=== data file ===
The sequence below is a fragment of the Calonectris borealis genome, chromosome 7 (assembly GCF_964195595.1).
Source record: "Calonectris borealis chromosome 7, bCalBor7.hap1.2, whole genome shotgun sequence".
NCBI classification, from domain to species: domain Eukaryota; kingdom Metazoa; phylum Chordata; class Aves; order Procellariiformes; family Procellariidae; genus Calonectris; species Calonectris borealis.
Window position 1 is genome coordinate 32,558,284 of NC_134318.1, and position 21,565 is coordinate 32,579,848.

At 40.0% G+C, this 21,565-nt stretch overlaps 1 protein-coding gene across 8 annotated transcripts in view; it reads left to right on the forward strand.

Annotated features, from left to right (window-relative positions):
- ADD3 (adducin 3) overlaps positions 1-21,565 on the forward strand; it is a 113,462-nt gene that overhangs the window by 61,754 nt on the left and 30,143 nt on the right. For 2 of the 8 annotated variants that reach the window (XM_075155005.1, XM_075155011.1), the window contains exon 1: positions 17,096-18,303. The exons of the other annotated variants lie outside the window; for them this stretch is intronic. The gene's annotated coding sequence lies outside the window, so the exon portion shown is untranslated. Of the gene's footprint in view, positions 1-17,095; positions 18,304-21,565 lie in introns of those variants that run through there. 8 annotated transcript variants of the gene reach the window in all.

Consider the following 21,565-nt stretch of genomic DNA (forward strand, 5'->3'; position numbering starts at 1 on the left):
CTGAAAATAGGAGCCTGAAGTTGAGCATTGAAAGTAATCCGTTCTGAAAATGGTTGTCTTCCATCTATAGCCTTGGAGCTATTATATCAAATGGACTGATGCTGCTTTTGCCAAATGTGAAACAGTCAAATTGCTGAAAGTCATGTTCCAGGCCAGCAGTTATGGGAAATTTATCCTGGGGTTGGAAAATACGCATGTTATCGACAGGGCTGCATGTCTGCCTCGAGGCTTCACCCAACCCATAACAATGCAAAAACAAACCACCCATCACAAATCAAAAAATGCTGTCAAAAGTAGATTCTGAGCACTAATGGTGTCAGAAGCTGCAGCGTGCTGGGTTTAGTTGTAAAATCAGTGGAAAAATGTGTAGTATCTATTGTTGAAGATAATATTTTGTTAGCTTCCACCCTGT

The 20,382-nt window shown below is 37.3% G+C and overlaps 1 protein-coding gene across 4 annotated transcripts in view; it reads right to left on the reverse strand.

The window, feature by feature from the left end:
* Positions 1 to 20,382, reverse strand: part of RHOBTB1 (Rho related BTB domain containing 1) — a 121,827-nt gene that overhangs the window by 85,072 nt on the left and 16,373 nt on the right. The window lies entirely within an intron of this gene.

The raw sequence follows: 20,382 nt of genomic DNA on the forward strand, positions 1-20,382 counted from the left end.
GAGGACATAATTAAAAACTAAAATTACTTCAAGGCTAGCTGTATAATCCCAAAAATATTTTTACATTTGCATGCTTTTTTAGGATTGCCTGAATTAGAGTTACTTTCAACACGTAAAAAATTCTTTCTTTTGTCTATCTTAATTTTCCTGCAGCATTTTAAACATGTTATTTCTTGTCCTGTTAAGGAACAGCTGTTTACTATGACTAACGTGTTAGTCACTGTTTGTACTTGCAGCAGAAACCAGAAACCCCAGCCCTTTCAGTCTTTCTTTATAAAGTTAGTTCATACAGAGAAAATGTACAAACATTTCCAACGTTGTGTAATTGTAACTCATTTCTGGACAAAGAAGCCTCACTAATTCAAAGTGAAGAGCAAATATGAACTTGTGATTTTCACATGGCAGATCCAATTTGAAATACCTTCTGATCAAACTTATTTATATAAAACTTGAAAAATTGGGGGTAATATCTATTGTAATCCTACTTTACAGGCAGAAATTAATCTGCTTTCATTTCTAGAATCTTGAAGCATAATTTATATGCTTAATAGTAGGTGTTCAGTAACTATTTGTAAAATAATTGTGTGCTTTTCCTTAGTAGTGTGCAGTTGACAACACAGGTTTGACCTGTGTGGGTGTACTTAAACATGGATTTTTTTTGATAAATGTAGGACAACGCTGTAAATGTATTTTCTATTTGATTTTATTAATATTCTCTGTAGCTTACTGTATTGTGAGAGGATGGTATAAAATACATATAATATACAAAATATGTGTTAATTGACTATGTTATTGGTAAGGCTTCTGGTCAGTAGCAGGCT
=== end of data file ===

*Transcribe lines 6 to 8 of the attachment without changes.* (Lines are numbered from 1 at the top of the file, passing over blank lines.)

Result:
Annotated features, from left to right (window-relative positions):
- ADD3 (adducin 3) overlaps positions 1-21,565 on the forward strand; it is a 113,462-nt gene that overhangs the window by 61,754 nt on the left and 30,143 nt on the right. For 2 of the 8 annotated variants that reach the window (XM_075155005.1, XM_075155011.1), the window contains exon 1: positions 17,096-18,303. The exons of the other annotated variants lie outside the window; for them this stretch is intronic. The gene's annotated coding sequence lies outside the window, so the exon portion shown is untranslated. Of the gene's footprint in view, positions 1-17,095; positions 18,304-21,565 lie in introns of those variants that run through there. 8 annotated transcript variants of the gene reach the window in all.

Consider the following 21,565-nt stretch of genomic DNA (forward strand, 5'->3'; position numbering starts at 1 on the left):